He claimed that the mesh was contaminated with bacteria at Atrium’s manufacturing facility in New Hampshire and that Atrium failed to tell his doctor about a warning letter sent by the U.S. Food and Drug Administration that all of the products made at the New Hampshire facility were adulterated.

“We’re disappointed in the jury’s verdict, which we believe was due to the trial court’s improper exclusion of important evidence that the jury should have considered, including the FDA complaint against Atrium in February 2015,” Benak told Law360, “We have another case pending in New Jersey and look forward to a fuller presentation of the evidence in that case.”


Florida Man Awarded $15M Over Exploding E-Cig Battery

A South Florida jury has awarded more than $15 million in damages to a man who suffered burns when a spare electronic cigarette battery exploded in his pocket.

Jurors found that Broward County resident Manuel Ortega suffered $5 million in past damages for pain and suffering and will suffer another $10 million in future damages. They also determined that he should recover about $21,000 in medical expenses related to the 2016 incident.

Ortega filed suit in 2017, alleging that he suffered third degree burns throughout his lower extremities after the spare battery exploded, resulting in it leaking acid and causing his leg to catch fire.

He said he had only used the battery for about a month and had not subjected it to overuse or abuse prior to the March 2016 incident.

The battery was made by Shenzhen Battery Company Ltd., which sold it to Hollywood, Florida-based EcigRus, which in turn sold it to Vapor Life’s store in Plantation, Florida, for retail sale.

Ortega’s suit claimed there were several defects in the design and manufacture of the battery, including an absence of adequate thermal protection, but the complaint did not name Shenzhen Battery as a defendant.

Instead, it held that the other defendants had certain duties when making the product available to consumers.

The suit brought claims of strict liability and negligence against the defendants.


RJ Reynolds Hit With $2M In Punitive Damages In Death Suit

A Florida jury has awarded the family of a deceased cigarette smoker $2 million in punitive damages from R.J. Reynolds Tobacco Co., bringing an end to a yearslong Engle progeny case.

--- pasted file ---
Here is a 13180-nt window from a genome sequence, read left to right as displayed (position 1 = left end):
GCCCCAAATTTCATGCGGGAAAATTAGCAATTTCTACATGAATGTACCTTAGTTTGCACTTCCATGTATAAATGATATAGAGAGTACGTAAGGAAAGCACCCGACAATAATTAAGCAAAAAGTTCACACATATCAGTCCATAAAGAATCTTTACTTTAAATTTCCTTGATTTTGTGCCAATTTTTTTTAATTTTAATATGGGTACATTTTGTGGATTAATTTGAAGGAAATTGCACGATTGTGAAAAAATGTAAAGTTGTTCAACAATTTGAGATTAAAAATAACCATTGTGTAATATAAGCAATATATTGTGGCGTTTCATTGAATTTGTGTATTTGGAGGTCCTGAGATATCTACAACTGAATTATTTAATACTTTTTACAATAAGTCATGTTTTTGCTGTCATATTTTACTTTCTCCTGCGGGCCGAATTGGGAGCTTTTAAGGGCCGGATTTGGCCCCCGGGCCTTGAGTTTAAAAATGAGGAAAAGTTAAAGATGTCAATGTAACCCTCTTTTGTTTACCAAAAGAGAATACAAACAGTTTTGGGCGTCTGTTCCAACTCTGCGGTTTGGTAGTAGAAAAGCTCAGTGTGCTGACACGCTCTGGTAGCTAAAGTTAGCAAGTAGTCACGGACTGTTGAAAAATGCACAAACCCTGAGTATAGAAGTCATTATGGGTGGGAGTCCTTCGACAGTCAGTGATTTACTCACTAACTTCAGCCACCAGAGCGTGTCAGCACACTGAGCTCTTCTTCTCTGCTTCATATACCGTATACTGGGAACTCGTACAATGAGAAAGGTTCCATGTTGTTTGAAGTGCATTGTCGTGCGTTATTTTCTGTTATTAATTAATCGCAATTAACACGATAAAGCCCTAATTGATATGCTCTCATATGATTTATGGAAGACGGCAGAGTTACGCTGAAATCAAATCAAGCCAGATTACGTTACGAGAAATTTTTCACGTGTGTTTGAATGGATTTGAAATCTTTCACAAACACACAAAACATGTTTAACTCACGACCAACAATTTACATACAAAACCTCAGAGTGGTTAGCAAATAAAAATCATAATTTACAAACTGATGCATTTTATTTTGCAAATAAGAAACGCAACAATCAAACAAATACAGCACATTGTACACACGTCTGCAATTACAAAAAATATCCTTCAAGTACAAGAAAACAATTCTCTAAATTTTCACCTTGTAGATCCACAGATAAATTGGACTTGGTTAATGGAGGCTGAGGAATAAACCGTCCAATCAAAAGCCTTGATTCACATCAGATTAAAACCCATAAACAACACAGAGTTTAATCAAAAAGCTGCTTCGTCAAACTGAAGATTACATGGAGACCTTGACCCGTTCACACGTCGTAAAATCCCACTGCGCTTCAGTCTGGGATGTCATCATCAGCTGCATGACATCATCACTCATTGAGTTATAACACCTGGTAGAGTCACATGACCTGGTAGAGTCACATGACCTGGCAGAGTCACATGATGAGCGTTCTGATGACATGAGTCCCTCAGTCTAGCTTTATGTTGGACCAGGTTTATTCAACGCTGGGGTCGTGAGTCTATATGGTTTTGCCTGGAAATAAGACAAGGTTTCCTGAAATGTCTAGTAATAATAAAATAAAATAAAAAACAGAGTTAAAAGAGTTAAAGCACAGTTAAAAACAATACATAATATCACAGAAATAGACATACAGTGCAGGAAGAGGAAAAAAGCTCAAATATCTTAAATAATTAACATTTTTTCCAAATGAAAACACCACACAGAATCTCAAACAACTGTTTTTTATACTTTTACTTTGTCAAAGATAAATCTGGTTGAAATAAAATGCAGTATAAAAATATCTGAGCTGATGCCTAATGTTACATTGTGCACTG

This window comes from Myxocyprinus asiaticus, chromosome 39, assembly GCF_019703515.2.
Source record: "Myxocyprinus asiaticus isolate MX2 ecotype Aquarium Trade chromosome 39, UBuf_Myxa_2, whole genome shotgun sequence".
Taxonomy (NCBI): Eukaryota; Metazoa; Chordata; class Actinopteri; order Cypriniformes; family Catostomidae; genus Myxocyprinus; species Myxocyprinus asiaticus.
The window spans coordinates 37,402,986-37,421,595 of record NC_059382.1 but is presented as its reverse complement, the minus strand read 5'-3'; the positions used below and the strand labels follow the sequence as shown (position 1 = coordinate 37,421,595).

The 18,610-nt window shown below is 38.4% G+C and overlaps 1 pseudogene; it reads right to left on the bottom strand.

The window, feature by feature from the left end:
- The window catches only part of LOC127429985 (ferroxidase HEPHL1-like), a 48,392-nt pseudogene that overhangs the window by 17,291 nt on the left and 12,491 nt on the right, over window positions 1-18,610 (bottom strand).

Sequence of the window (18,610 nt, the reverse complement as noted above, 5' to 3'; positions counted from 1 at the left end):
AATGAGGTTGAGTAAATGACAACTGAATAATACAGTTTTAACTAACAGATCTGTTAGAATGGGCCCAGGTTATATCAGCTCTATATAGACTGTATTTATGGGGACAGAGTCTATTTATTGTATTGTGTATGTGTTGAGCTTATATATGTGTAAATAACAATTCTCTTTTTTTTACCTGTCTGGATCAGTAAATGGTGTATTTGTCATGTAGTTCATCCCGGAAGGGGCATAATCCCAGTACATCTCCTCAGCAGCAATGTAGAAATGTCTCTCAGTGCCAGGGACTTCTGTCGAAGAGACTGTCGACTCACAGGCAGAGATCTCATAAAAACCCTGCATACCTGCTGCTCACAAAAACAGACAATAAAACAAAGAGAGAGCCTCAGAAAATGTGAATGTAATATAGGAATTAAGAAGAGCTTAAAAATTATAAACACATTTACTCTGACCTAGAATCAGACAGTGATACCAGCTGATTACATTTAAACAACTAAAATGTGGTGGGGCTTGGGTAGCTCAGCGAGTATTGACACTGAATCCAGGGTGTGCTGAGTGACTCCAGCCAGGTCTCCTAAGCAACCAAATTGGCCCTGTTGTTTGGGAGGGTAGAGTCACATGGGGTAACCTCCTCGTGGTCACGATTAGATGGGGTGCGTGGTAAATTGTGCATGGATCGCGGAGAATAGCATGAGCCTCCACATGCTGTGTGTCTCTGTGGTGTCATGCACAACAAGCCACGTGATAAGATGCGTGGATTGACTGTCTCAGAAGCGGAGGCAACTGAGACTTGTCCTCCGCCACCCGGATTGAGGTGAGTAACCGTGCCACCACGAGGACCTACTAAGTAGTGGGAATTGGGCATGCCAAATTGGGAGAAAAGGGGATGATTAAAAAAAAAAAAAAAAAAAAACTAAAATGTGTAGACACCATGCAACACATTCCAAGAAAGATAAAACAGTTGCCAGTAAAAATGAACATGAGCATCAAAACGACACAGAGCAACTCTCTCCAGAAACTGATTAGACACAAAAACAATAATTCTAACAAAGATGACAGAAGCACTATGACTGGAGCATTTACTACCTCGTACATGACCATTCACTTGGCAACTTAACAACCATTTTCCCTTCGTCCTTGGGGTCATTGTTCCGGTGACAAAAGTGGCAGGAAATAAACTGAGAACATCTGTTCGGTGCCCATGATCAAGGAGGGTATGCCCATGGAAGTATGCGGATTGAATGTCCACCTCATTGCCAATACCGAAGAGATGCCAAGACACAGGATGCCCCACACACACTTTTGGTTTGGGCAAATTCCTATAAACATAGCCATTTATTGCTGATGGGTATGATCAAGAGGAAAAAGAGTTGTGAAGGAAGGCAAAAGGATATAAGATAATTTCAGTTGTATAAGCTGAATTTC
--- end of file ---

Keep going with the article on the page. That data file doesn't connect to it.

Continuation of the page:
The jury reached its verdict on October 19th, finding that the evidence warrants the $2 million in punitive damages against the tobacco company to be awarded to the family of Jose Ledo, following a prior trial that had awarded compensatory damages to the family.

In 2016, the jury had found that Jose Ledo was addicted to cigarettes and that R.J. Reynolds’ cigarettes were defective, and awarded $2 million in compensatory damages to Ledo’s wife, Mirtha, and $4 million to his son, Carlos, over the smoker’s death of laryngeal cancer at age 58 in 1996. The total was reduced to $2.94 million, as the jury had found R.J. Reynolds 49% at fault for Jose Ledo’s death.

The jury at the time did not award punitive damages, because the judge had granted R.J. Reynolds a directed verdict on punitive damages. In 2019, an appeals court found that the directed verdict was in error and remanded for another look at punitive damages.

The jury in the punitive damages trial was bound by the first’s findings as to liability.

The punitive damages trial, however, was delayed by the COVID-19 pandemic, but two weeks ago it began, with counsel for the Ledo family saying that while the company’s leadership may have changed, its “legacy” of hiding the dangers of tobacco should be punished.

The Ledo family’s attorney told the jury it should award punitive damages to punish past conduct and to deter future similar conduct by the $24.9 billion company, while R.J. Reynolds’s counsel said its products were not responsible for Ledo’s death.

The case is one of the thousands stemming from the landmark Engle class action against tobacco companies.

The Florida Supreme Court had decertified the Engle class in 2006 and overturned a $145 billion verdict, but allowed up to 700,000 people who could have won judgments to rely on the jury’s findings to file suits of their own. Those findings include conclusions that smoking causes certain diseases and that tobacco companies hid the dangers of smoking.



A New Jersey state judge refused to preemptively block Johnson & Johnson from engaging in a bankruptcy maneuver, the so-called Texas Two-Step, that cancer patients say would unlawfully shield company assets from claims its talcum powder products caused their illness.

In rejecting their application for a temporary restraining order and preliminary injunction against the pharmaceutical giant, Superior Court Judge John C. Porto said that plaintiffs Brandi Carl and Diana Balderrama want him “to assume the defendants intend to conduct a fraudulent transaction” but that he “cannot make that leap.”

Under the hypothetical scenario derided by Carl, Balderrama and similar plaintiffs around the country, J&J would use the Lone Star State’s “divisive merger” statute to split off its talc liabilities into a separate entity that would then file for bankruptcy, while the bulk of the company’s productive assets would remain in a different entity, court documents state.